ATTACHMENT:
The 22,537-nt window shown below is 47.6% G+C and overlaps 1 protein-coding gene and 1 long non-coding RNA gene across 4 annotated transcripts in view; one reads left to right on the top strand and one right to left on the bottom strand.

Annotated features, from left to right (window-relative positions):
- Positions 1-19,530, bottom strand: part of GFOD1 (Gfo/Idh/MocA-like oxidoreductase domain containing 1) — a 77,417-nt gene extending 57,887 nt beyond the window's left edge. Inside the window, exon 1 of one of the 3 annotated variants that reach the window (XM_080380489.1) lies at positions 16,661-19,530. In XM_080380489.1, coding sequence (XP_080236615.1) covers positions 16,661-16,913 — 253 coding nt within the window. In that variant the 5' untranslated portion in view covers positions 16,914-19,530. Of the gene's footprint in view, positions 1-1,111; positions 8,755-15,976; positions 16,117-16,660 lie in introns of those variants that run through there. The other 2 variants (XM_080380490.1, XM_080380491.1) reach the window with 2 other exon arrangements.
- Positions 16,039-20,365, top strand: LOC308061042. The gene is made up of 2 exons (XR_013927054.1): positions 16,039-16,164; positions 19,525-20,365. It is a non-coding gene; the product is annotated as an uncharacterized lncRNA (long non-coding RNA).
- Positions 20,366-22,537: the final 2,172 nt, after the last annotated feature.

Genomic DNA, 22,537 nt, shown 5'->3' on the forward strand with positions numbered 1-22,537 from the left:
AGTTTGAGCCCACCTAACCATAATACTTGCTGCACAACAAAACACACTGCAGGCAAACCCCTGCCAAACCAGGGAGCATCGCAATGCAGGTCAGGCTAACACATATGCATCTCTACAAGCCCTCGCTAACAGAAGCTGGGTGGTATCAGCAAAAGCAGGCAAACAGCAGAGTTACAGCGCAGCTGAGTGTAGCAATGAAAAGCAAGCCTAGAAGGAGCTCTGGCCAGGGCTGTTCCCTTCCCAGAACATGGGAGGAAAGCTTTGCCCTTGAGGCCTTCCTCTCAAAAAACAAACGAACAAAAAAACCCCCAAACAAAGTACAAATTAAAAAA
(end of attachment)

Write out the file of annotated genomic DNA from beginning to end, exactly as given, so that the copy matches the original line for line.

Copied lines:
The 22,537-nt window shown below is 47.6% G+C and overlaps 1 protein-coding gene and 1 long non-coding RNA gene across 4 annotated transcripts in view; one reads left to right on the top strand and one right to left on the bottom strand.

Annotated features, from left to right (window-relative positions):
- Positions 1-19,530, bottom strand: part of GFOD1 (Gfo/Idh/MocA-like oxidoreductase domain containing 1) — a 77,417-nt gene extending 57,887 nt beyond the window's left edge. Inside the window, exon 1 of one of the 3 annotated variants that reach the window (XM_080380489.1) lies at positions 16,661-19,530. In XM_080380489.1, coding sequence (XP_080236615.1) covers positions 16,661-16,913 — 253 coding nt within the window. In that variant the 5' untranslated portion in view covers positions 16,914-19,530. Of the gene's footprint in view, positions 1-1,111; positions 8,755-15,976; positions 16,117-16,660 lie in introns of those variants that run through there. The other 2 variants (XM_080380490.1, XM_080380491.1) reach the window with 2 other exon arrangements.
- Positions 16,039-20,365, top strand: LOC308061042. The gene is made up of 2 exons (XR_013927054.1): positions 16,039-16,164; positions 19,525-20,365. It is a non-coding gene; the product is annotated as an uncharacterized lncRNA (long non-coding RNA).
- Positions 20,366-22,537: the final 2,172 nt, after the last annotated feature.

Genomic DNA, 22,537 nt, shown 5'->3' on the forward strand with positions numbered 1-22,537 from the left:
AGTTTGAGCCCACCTAACCATAATACTTGCTGCACAACAAAACACACTGCAGGCAAACCCCTGCCAAACCAGGGAGCATCGCAATGCAGGTCAGGCTAACACATATGCATCTCTACAAGCCCTCGCTAACAGAAGCTGGGTGGTATCAGCAAAAGCAGGCAAACAGCAGAGTTACAGCGCAGCTGAGTGTAGCAATGAAAAGCAAGCCTAGAAGGAGCTCTGGCCAGGGCTGTTCCCTTCCCAGAACATGGGAGGAAAGCTTTGCCCTTGAGGCCTTCCTCTCAAAAAACAAACGAACAAAAAAACCCCCAAACAAAGTACAAATTAAAAAA